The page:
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Trump's Extraordinary Move in Firing Acting AG; Trump's Supreme Court Pick. Aired 4-4:30a ET

Aired January 31, 2017 - 04:00   ET


[04:00:15] CHRISTINE ROMANS, CNN ANCHOR: Breaking overnight: an extraordinary move from the White House. President Trump fires his acting attorney general after she refused to cooperate with his travel ban. Who is in charge now and how will it affect the president's executive order?

GEORGE HOWELL, CNN ANCHOR: A major distraction just hours before the president is set to make first nomination to the U.S. Supreme Court. Will this battle over attorney general affect Donald Trump's nomination to the high court?

So many questions this morning. A lot happening.

Good morning. Welcome to EARLY START. I'm George Howell, in for John Berman.

ROMANS: And I'm Christine Romans. It is Tuesday, January 31st. It is 4:00 a.m. in the East.

It is hard to overstate the nature of the rapid developments we saw in Washington overnight. In a move that evokes President Nixon's mass firings amid the Watergate investigation in 1973, the Trump administration achieving a level of chaos that would be unusual for any White House, let alone one trying to find its footing, after just a week and a half on the job.

A new acting attorney general has been sworn in to replace the old acting A.G., Sally Yates, after she ordered Justice Department lawyers not to defend President Trump's travel ban in court. The U.S. attorney for eastern Virginia, Dana Boente, took the oath and quickly rescinded Yates' order. More on that in a moment.

CNN's Evan Perez has been on this story from the very start. He joins us with the latest.


EVAN PEREZ, CNN JUSTICE CORRESPONDENT: George and Christine, in an extraordinary series of events, as President Trump fired Sally Yates, the acting attorney general, because she had ordered the Justice Department not to defend the president's executive order on immigration and refugees. The president's order rolled out chaotically over the weekend ban

travel to the United States from people of seven countries deemed to be security risks. Yates is an Obama appointee, and a nearly 30-year career lawyer in the Justice Department.

On Monday evening, she told Justice Department lawyers that, quote, "I am responsible for ensuring that the positions we take in court remained consistent with this institution's solemn obligation to always seek justice and stand for what's right." She went on to say that she didn't think that the executive order is lawful.

A few hours later, the White House issued a statement attacking Yates for being weak on illegal immigration. The statement said Yates, quote, "has betrayed the Department of Justice by refusing to enforce a legal order designed to protect the citizens of the United States."

The new acting attorney general is Dana Boente, the top federal prosecutor in northern Virginia. He will remain in office until the Senate confirms Senator Jeff Sessions expected later this week -- Christine, George.


HOWELL: So, the new acting attorney general issued a statement overnight, reversing its predecessor's earlier directive. It says this, "Based upon the Office of Legal Counsel's analysis, which found the executive order both lawful on its face and properly drafted, I hereby direct the men and women of the Department of Justice to do our sworn duty and to defend the lawful orders of our president."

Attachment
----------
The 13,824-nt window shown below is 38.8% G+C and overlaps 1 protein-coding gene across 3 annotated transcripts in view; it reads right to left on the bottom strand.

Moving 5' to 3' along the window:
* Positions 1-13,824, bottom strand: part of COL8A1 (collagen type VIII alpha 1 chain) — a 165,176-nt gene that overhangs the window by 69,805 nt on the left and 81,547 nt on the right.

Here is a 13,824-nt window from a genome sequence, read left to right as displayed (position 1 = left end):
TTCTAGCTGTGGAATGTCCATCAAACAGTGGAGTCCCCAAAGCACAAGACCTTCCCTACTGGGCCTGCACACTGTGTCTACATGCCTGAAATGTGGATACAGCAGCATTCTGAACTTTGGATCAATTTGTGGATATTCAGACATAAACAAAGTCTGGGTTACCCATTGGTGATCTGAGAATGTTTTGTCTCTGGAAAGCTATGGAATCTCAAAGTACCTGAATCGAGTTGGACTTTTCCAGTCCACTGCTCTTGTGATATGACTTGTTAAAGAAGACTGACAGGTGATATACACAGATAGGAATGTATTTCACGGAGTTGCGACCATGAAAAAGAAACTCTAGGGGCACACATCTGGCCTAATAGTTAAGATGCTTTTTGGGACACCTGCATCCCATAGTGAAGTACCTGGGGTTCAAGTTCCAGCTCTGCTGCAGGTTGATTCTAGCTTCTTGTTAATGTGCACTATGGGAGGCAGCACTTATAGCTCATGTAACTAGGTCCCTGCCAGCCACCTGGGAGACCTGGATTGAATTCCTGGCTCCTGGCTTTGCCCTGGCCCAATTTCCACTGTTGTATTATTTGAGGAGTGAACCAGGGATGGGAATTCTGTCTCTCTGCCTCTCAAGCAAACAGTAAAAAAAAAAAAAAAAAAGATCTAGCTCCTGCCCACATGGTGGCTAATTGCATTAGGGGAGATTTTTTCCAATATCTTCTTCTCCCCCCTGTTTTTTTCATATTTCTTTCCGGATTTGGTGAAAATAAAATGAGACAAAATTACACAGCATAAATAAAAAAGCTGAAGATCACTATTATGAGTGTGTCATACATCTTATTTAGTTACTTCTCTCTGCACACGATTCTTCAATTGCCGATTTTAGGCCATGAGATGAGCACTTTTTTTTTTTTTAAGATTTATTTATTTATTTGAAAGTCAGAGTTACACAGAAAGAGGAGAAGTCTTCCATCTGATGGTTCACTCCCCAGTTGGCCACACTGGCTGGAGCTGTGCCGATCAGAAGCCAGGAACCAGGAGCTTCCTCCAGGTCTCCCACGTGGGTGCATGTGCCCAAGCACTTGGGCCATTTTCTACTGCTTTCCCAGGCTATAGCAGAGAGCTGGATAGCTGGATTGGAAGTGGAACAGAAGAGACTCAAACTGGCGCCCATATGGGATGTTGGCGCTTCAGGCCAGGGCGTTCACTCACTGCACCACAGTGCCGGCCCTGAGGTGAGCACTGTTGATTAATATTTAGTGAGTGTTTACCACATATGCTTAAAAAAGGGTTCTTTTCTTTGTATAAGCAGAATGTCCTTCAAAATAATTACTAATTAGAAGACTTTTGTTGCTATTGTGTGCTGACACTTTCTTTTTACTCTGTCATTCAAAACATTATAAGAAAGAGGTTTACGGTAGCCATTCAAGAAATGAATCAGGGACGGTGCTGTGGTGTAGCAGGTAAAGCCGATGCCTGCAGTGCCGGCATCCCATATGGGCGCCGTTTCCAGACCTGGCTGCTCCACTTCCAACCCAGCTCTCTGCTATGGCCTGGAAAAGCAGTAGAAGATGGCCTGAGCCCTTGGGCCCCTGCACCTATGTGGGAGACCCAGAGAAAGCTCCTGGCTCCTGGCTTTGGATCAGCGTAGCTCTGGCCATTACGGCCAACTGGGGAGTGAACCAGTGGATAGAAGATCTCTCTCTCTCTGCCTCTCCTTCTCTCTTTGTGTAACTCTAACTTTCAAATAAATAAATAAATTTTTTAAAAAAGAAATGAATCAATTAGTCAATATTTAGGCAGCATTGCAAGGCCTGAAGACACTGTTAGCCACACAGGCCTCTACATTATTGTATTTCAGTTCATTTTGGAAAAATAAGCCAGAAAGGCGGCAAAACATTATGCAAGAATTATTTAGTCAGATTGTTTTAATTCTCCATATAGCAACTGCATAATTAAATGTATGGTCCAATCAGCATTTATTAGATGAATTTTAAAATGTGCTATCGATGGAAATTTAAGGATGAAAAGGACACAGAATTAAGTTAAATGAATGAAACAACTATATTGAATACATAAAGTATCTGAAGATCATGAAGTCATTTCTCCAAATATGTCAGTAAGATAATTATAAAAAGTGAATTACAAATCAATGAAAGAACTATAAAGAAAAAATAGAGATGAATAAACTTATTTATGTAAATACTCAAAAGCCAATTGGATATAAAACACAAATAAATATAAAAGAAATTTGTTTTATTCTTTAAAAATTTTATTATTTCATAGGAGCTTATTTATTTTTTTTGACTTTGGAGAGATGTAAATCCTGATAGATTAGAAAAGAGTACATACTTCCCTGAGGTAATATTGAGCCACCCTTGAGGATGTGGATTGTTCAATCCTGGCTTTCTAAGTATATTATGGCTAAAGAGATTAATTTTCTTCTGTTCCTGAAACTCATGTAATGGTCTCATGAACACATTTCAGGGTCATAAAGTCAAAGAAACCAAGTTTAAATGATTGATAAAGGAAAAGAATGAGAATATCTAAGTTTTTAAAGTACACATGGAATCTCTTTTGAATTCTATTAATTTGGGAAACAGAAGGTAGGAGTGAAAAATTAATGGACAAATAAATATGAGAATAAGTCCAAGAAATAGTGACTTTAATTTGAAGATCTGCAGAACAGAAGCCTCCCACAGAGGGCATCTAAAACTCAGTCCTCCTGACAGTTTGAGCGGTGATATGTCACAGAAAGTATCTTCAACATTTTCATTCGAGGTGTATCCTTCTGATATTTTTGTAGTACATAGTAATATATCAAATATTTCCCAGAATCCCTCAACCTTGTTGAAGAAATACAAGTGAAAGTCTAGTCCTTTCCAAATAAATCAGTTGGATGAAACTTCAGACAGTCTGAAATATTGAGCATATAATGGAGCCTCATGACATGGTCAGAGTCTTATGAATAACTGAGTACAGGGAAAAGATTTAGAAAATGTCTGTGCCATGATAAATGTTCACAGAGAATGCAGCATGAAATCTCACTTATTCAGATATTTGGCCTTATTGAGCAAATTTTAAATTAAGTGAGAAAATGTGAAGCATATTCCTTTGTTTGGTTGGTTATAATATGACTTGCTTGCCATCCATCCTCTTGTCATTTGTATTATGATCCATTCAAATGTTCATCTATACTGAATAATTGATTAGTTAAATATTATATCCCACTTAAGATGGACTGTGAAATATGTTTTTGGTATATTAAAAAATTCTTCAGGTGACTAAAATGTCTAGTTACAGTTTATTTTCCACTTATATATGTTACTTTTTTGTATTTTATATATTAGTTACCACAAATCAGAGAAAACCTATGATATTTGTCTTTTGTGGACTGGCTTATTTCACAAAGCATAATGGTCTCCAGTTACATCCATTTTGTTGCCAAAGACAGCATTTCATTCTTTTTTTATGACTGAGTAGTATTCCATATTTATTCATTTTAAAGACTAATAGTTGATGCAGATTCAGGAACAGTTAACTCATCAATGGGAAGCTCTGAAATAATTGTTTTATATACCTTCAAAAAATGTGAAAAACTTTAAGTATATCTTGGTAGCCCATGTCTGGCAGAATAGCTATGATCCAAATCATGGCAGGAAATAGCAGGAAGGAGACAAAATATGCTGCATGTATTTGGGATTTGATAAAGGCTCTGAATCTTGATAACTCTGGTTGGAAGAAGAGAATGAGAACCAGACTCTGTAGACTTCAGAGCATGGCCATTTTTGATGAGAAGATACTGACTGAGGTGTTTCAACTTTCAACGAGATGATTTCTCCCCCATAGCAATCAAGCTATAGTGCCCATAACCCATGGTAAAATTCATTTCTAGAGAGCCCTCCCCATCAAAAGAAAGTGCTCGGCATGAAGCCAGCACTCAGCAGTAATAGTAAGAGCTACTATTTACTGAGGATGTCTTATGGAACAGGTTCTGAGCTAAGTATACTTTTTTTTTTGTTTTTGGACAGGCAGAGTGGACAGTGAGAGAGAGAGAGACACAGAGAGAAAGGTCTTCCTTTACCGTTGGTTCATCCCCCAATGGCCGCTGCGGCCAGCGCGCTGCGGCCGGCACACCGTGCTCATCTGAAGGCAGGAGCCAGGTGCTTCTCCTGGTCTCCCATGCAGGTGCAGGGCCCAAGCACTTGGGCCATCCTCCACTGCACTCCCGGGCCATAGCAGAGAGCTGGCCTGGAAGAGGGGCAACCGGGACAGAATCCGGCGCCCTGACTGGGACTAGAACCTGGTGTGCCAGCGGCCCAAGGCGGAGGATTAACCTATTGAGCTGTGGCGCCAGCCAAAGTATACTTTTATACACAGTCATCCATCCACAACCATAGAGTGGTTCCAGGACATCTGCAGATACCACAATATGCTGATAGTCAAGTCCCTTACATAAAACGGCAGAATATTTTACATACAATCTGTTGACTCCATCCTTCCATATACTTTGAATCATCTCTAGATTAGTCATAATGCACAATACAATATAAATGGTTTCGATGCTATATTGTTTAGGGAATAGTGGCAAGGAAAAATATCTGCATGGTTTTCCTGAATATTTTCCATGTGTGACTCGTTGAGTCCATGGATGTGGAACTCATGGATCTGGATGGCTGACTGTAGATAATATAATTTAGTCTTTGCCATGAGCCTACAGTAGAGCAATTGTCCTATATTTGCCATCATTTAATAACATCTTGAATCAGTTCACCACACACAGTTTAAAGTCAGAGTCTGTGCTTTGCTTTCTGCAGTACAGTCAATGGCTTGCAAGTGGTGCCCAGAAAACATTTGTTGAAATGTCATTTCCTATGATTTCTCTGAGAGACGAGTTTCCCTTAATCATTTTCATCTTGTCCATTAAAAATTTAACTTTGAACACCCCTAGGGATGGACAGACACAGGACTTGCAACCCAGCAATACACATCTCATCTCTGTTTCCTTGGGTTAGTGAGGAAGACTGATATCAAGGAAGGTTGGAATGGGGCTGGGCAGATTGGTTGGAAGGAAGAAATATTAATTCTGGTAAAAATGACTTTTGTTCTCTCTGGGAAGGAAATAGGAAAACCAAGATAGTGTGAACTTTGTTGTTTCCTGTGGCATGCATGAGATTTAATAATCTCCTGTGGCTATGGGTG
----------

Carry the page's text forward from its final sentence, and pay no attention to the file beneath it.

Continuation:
ROMANS: Reaction overnight to President Trump's move has been strong from both sides. Lawmakers' statements highlighting different legal interpretations of the ban, as well as the widening political gulf.

Senate Democratic leader Chuck Schumer said, quote, "The firings of Sally Yates underscores how important it is to have an attorney general who will to stand up to the White House. The attorney general should be loyal and pledge fidelity to the law, not the White House. The fact that this administration doesn't understand that is chilling."

HOWELL: On the Republican side, Senator Ted Cruz highlighted Yates' status as an Obama appointee. He said this, "It is fitting and sad that the very last act of the Obama DOJ is for the acting A.G. to defy the newly elected president. Sally Yates now joins the ignominious succession, from Eric Holder to Loretta Lynch, attorney generals who put brazen partisan interests above fidelity to law."

ROMANS: Also noteworthy, earlier in the day, the White House had foreshadowed its approach to internal dissent. White House Press Secretary Sean Spicer responded to a memo signed by dozen of State Department diplomats opposed to that travel ban. He responded by saying they need to get on board or they should quit.

(BEGIN VIDEO CLIP) SEAN SPICER, WHITE HOUSE PRESS SECRETARY: I think they should get with the program or they can go. Hold on. Hold on. This is about the safety of America. It is the number one duty with any leader to keep our people and our institutions safe from attack.

And if somebody has a problem with that agenda, then they should -- that does call into question whether or not they should continue in that post or not.


[04:05:01] HOWELL: These are likely to be very busy times for the lawyers at the Justice Department, defending against the growing list of lawsuits aimed at overturning the travel ban. But Dana Boente's turn as an acting attorney general, it may not last very long. His permanently replacement, Jeff Sessions, is one of four cabinet nominees set for committee votes today. That along with Betsy DeVos for secretary of education, Tom Price for health and human services secretary, and Steve Mnuchin for treasury secretary.

The president's travel ban may complicate the process for those nominees. Senate Democrats say they will demand all of them come out against what Democrats call the president's Muslim ban.

Mr. Trump's secretary of state nominee, Rex Tillerson, is moving to a Senate vote, over the objections of Senate Democrats. They are calling for delay until after they can question him about the travel ban. A final confirmation vote is now expected tomorrow.